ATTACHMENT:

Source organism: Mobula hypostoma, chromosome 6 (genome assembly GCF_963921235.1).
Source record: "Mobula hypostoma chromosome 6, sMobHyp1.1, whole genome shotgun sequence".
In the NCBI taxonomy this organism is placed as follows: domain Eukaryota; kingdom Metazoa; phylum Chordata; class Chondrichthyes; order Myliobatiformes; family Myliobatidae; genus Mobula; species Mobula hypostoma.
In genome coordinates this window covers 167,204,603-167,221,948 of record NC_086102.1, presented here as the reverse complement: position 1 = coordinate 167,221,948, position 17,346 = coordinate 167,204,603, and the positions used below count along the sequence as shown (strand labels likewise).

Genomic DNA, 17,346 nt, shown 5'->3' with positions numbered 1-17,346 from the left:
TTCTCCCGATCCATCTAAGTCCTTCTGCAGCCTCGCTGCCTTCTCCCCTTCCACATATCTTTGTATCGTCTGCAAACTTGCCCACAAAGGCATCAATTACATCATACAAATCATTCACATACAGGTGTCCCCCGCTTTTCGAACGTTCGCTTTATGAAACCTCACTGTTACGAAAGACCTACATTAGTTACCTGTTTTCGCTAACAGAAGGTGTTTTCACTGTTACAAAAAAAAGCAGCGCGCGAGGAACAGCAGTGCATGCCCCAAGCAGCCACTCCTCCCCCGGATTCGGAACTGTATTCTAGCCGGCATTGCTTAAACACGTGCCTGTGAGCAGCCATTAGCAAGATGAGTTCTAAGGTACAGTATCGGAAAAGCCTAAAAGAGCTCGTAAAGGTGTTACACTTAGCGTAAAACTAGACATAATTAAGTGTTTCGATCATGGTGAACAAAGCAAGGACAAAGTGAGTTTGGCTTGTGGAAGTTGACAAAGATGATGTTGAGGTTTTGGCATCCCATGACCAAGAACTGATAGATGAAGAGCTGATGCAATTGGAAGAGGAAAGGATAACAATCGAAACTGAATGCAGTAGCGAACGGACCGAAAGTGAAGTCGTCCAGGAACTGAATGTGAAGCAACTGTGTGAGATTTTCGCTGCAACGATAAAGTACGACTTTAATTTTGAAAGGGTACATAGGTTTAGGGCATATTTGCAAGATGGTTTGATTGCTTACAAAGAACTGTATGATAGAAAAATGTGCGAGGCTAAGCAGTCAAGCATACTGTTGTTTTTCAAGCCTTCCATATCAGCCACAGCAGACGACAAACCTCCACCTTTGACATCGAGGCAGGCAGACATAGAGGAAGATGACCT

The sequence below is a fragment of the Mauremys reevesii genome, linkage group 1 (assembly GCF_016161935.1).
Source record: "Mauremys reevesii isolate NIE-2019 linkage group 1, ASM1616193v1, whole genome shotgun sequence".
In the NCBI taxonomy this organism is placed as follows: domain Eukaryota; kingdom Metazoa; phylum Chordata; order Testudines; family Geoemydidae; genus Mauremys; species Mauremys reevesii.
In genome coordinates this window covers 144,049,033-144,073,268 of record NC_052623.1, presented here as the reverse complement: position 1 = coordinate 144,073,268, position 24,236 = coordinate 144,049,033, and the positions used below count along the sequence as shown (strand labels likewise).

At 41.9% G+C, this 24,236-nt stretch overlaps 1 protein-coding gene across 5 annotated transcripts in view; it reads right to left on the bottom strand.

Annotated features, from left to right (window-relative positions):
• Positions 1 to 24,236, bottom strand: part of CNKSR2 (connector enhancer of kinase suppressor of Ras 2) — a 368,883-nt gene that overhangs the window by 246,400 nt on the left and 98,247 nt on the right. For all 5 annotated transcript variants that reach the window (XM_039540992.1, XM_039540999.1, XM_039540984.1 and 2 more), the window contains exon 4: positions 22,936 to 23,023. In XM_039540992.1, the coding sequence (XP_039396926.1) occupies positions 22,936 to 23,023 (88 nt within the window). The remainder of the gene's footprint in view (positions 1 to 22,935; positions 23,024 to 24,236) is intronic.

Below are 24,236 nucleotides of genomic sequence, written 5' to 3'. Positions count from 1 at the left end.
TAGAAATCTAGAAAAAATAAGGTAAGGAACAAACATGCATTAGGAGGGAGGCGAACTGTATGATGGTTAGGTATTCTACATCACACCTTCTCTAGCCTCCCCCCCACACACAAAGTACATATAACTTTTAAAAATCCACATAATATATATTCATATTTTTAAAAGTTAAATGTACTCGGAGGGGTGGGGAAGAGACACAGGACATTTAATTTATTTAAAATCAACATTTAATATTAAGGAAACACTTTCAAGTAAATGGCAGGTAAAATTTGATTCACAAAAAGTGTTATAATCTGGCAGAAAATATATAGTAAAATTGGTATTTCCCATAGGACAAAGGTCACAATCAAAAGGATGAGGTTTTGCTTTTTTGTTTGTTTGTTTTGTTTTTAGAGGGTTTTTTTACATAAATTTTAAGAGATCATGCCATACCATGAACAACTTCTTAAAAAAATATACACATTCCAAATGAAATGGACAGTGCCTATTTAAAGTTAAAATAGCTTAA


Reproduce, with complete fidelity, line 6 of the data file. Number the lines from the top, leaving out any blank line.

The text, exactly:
TTCTCCCGATCCATCTAAGTCCTTCTGCAGCCTCGCTGCCTTCTCCCCTTCCACATATCTTTGTATCGTCTGCAAACTTGCCCACAAAGGCATCAATTACATCATACAAATCATTCACATACAGGTGTCCCCCGCTTTTCGAACGTTCGCTTTATGAAACCTCACTGTTACGAAAGACCTACATTAGTTACCTGTTTTCGCTAACAGAAGGTGTTTTCACTGTTACAAAAAAAAGCAGCGCGCGAGGAACAGCAGTGCATGCCCCAAGCAGCCACTCCTCCCCCGGATTCGGAACTGTATTCTAGCCGGCATTGCTTAAACACGTGCCTGTGAGCAGCCATTAGCAAGATGAGTTCTAAGGTACAGTATCGGAAAAGCCTAAAAGAGCTCGTAAAGGTGTTACACTTAGCGTAAAACTAGACATAATTAAGTGTTTCGATCATGGTGAACAAAGCAAGGACAAAGTGAGTTTGGCTTGTGGAAGTTGACAAAGATGATGTTGAGGTTTTGGCATCCCATGACCAAGAACTGATAGATGAAGAGCTGATGCAATTGGAAGAGGAAAGGATAACAATCGAAACTGAATGCAGTAGCGAACGGACCGAAAGTGAAGTCGTCCAGGAACTGAATGTGAAGCAACTGTGTGAGATTTTCGCTGCAACGATAAAGTACGACTTTAATTTTGAAAGGGTACATAGGTTTAGGGCATATTTGCAAGATGGTTTGATTGCTTACAAAGAACTGTATGATAGAAAAATGTGCGAGGCTAAGCAGTCAAGCATACTGTTGTTTTTCAAGCCTTCCATATCAGCCACAGCAGACGACAAACCTCCACCTTTGACATCGAGGCAGGCAGACATAGAGGAAGATGACCT